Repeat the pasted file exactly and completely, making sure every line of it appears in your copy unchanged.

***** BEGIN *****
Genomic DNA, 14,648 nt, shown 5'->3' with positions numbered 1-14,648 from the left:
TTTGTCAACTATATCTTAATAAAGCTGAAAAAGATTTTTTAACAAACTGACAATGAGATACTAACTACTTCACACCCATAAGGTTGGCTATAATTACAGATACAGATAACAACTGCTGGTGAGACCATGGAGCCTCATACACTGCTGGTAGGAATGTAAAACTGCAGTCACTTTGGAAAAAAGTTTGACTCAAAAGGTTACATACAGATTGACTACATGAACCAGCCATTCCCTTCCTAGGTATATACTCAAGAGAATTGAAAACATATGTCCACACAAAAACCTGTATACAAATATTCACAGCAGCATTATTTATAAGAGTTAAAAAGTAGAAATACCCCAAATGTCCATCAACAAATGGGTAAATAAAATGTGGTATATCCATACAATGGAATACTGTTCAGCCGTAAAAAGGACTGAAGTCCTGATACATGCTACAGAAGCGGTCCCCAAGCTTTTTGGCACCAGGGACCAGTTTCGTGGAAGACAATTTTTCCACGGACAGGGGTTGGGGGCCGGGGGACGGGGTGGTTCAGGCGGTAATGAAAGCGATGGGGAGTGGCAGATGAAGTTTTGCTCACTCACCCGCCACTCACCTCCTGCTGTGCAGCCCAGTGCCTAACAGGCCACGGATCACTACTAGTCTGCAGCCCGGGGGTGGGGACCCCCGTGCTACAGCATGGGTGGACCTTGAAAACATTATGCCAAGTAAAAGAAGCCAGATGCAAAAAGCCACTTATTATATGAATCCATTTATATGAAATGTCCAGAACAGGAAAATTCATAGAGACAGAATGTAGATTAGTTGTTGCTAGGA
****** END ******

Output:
Genomic DNA, 14,648 nt, shown 5'->3' with positions numbered 1-14,648 from the left:
TTTGTCAACTATATCTTAATAAAGCTGAAAAAGATTTTTTAACAAACTGACAATGAGATACTAACTACTTCACACCCATAAGGTTGGCTATAATTACAGATACAGATAACAACTGCTGGTGAGACCATGGAGCCTCATACACTGCTGGTAGGAATGTAAAACTGCAGTCACTTTGGAAAAAAGTTTGACTCAAAAGGTTACATACAGATTGACTACATGAACCAGCCATTCCCTTCCTAGGTATATACTCAAGAGAATTGAAAACATATGTCCACACAAAAACCTGTATACAAATATTCACAGCAGCATTATTTATAAGAGTTAAAAAGTAGAAATACCCCAAATGTCCATCAACAAATGGGTAAATAAAATGTGGTATATCCATACAATGGAATACTGTTCAGCCGTAAAAAGGACTGAAGTCCTGATACATGCTACAGAAGCGGTCCCCAAGCTTTTTGGCACCAGGGACCAGTTTCGTGGAAGACAATTTTTCCACGGACAGGGGTTGGGGGCCGGGGGACGGGGTGGTTCAGGCGGTAATGAAAGCGATGGGGAGTGGCAGATGAAGTTTTGCTCACTCACCCGCCACTCACCTCCTGCTGTGCAGCCCAGTGCCTAACAGGCCACGGATCACTACTAGTCTGCAGCCCGGGGGTGGGGACCCCCGTGCTACAGCATGGGTGGACCTTGAAAACATTATGCCAAGTAAAAGAAGCCAGATGCAAAAAGCCACTTATTATATGAATCCATTTATATGAAATGTCCAGAACAGGAAAATTCATAGAGACAGAATGTAGATTAGTTGTTGCTAGGA